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Rail groups strike lucky with new contracts

Analysts believe that the government, rather than private train operators, will bear the cost of industrial action
Rail groups strike lucky with new contracts
  • Transport groups in stronger position with new national rail contracts
  • Takeover interest buoying share prices

After two years of travel restrictions cutting revenues significantly, a summer of mass strikes are the last thing listed rail operators need. More threats to revenue – plus potential pay rises for staff – do not inspire investor confidence. However, companies are significantly more protected than they seem at first glance.

The relationship between the government and private transport groups has changed since Covid-19.

Before the pandemic, UK railways operated under a franchise model, with private companies bidding for multi-year contracts. Gerald Khoo, a transport analyst at Liberum, said this meant that rail income streams were seen as “high risk and volatile”, with over-optimistic revenue assumptions in franchise bids “torpedoing the reputations of previously well-regarded groups”.

When Covid came, however, and passenger numbers plunged, the government essentially renationalised the railways, transferring all revenue and cost risk onto itself in a bid to keep the network afloat. 

Two years down the line, the Department for Transport has a new approach: national rail contracts. These are a form of management contract that are very low risk for operators, giving them extremely limited exposure to fluctuations in passenger demand and rising costs. Under the new system, the government pays operators a flat annual fee to run a service, plus a performance incentive fee if they hit certain targets. Only unreasonable overruns within management’s control are penalised.

The cost of recent strike action, therefore, will likely be borne by the government as opposed to the operators themselves, as industrial action comes under the 'force majeure' definition in the contracts and so do not stop fees rolling in from the government.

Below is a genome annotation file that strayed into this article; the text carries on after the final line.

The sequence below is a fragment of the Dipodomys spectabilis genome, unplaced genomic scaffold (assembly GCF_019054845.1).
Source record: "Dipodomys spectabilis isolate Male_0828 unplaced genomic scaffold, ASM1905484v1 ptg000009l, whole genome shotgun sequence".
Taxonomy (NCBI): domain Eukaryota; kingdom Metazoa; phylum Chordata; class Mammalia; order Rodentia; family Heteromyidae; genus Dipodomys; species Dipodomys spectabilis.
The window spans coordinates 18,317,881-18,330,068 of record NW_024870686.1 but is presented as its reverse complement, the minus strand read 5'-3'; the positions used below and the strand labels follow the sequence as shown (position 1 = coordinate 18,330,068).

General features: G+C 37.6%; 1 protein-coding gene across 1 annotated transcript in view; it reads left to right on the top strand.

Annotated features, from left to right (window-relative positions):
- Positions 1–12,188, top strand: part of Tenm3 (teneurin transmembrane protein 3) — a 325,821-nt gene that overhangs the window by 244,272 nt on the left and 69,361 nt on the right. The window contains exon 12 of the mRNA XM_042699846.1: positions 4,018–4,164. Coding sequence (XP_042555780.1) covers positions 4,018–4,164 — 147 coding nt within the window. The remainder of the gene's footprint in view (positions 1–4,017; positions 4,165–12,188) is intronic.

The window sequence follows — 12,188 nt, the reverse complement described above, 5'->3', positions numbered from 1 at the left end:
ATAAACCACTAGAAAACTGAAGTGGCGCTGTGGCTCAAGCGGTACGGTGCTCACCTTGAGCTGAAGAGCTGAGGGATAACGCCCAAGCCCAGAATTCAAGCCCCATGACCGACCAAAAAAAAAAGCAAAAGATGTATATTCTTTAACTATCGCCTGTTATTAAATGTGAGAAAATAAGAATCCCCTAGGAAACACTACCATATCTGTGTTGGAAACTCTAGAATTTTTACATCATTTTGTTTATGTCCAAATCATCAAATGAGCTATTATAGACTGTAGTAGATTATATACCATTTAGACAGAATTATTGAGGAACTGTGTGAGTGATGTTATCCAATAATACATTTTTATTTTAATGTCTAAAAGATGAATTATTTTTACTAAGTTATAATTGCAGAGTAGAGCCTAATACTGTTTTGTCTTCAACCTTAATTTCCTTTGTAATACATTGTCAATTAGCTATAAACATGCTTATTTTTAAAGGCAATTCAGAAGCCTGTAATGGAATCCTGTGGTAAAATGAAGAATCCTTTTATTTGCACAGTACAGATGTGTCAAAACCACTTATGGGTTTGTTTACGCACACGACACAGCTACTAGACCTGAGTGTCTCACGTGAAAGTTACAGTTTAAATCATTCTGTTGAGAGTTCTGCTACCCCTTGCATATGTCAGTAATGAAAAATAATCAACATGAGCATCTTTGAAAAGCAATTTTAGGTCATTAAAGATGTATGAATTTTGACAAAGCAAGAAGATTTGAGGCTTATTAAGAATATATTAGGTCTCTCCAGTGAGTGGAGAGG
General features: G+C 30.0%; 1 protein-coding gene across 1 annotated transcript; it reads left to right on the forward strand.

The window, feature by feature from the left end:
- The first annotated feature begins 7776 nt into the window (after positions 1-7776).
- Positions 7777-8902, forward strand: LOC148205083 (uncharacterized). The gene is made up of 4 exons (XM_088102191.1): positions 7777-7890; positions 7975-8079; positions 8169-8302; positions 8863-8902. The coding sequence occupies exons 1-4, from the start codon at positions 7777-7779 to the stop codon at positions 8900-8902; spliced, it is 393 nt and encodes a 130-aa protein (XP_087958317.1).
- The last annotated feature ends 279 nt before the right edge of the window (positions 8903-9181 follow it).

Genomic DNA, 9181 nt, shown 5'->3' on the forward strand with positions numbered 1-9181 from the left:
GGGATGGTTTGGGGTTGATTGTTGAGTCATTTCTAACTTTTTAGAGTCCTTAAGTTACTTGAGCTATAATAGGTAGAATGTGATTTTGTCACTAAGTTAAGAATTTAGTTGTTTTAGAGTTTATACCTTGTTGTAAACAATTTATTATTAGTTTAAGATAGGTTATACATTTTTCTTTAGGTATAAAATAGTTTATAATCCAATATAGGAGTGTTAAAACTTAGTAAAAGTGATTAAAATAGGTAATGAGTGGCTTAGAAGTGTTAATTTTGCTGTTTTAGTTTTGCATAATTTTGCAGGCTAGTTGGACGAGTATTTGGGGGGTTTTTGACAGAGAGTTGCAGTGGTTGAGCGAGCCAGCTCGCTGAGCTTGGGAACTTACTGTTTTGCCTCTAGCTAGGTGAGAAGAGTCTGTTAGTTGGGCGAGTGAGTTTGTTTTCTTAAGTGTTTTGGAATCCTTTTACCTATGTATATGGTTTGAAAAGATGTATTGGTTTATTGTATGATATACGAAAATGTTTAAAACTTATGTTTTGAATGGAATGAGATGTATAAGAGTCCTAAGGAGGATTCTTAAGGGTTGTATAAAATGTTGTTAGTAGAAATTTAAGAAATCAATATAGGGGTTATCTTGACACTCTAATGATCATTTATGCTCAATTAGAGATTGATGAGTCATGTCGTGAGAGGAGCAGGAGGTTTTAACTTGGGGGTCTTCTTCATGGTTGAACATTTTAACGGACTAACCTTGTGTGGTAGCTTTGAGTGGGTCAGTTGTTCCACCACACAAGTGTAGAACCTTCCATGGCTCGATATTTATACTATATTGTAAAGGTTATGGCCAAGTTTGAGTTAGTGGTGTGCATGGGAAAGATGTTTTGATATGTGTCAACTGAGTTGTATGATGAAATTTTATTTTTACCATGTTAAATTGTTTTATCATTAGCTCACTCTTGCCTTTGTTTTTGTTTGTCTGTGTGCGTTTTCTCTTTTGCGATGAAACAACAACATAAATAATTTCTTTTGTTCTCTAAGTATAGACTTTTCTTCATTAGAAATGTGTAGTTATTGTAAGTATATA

FirstGroup (FGP) has recently been awarded a new national rail contract for Great Western Railway, with a fixed management fee of £6.9mn and performance-based incentives of up to £17.8mn. Analysts believe this will provide a low risk earnings stream, with good visibility for investors. A similar deal has been struck with Go-Ahead (GOG)’s joint venture Govia, to keep the Thameslink, Southern and Great Northern rail services in operation. 

As trains grind to a halt, bids from international investors are also driving up transport shares. Go-Ahead, which has agreed a £648mn takeover deal with a Melbourne-based bus company and a Spanish infrastructure firm, has seen its share price rise by 48 per cent since the start of June. A second Australian bus company is still considering a bid.

Meanwhile, shares in FirstGroup have risen by 23 per cent since a takeover approach from US private equity firm I Squared Capital, and Stagecoach's (SGC) shares are up by over a third since the group agreed a takeover deal with German asset manager DWS.